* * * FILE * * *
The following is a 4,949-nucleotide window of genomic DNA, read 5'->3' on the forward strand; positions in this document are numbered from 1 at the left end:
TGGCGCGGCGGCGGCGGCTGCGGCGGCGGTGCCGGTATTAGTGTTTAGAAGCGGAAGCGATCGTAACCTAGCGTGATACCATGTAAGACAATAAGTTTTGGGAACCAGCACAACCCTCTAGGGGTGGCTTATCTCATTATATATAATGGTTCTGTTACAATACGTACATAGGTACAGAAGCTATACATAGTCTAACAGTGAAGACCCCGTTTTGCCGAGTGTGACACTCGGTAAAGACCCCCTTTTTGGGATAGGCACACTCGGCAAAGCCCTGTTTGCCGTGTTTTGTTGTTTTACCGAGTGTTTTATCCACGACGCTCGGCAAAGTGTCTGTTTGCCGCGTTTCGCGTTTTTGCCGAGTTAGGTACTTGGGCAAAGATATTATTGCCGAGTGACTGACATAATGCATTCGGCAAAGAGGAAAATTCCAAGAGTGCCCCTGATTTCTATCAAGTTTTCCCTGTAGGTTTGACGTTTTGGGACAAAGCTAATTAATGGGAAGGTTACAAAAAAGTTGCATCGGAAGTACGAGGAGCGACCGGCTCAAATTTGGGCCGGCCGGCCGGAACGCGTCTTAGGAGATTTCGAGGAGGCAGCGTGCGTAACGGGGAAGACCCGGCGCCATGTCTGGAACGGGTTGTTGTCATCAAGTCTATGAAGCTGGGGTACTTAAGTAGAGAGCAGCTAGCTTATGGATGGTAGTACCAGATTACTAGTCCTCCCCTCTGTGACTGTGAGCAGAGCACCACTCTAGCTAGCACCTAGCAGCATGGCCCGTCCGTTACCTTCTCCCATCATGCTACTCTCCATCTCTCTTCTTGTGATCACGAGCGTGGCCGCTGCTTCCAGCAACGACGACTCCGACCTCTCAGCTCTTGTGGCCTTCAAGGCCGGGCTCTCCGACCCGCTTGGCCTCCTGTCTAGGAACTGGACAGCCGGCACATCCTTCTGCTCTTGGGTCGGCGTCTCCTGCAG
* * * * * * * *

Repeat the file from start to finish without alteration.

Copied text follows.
The following is a 4,949-nucleotide window of genomic DNA, read 5'->3' on the forward strand; positions in this document are numbered from 1 at the left end:
TGGCGCGGCGGCGGCGGCTGCGGCGGCGGTGCCGGTATTAGTGTTTAGAAGCGGAAGCGATCGTAACCTAGCGTGATACCATGTAAGACAATAAGTTTTGGGAACCAGCACAACCCTCTAGGGGTGGCTTATCTCATTATATATAATGGTTCTGTTACAATACGTACATAGGTACAGAAGCTATACATAGTCTAACAGTGAAGACCCCGTTTTGCCGAGTGTGACACTCGGTAAAGACCCCCTTTTTGGGATAGGCACACTCGGCAAAGCCCTGTTTGCCGTGTTTTGTTGTTTTACCGAGTGTTTTATCCACGACGCTCGGCAAAGTGTCTGTTTGCCGCGTTTCGCGTTTTTGCCGAGTTAGGTACTTGGGCAAAGATATTATTGCCGAGTGACTGACATAATGCATTCGGCAAAGAGGAAAATTCCAAGAGTGCCCCTGATTTCTATCAAGTTTTCCCTGTAGGTTTGACGTTTTGGGACAAAGCTAATTAATGGGAAGGTTACAAAAAAGTTGCATCGGAAGTACGAGGAGCGACCGGCTCAAATTTGGGCCGGCCGGCCGGAACGCGTCTTAGGAGATTTCGAGGAGGCAGCGTGCGTAACGGGGAAGACCCGGCGCCATGTCTGGAACGGGTTGTTGTCATCAAGTCTATGAAGCTGGGGTACTTAAGTAGAGAGCAGCTAGCTTATGGATGGTAGTACCAGATTACTAGTCCTCCCCTCTGTGACTGTGAGCAGAGCACCACTCTAGCTAGCACCTAGCAGCATGGCCCGTCCGTTACCTTCTCCCATCATGCTACTCTCCATCTCTCTTCTTGTGATCACGAGCGTGGCCGCTGCTTCCAGCAACGACGACTCCGACCTCTCAGCTCTTGTGGCCTTCAAGGCCGGGCTCTCCGACCCGCTTGGCCTCCTGTCTAGGAACTGGACAGCCGGCACATCCTTCTGCTCTTGGGTCGGCGTCTCCTGCAG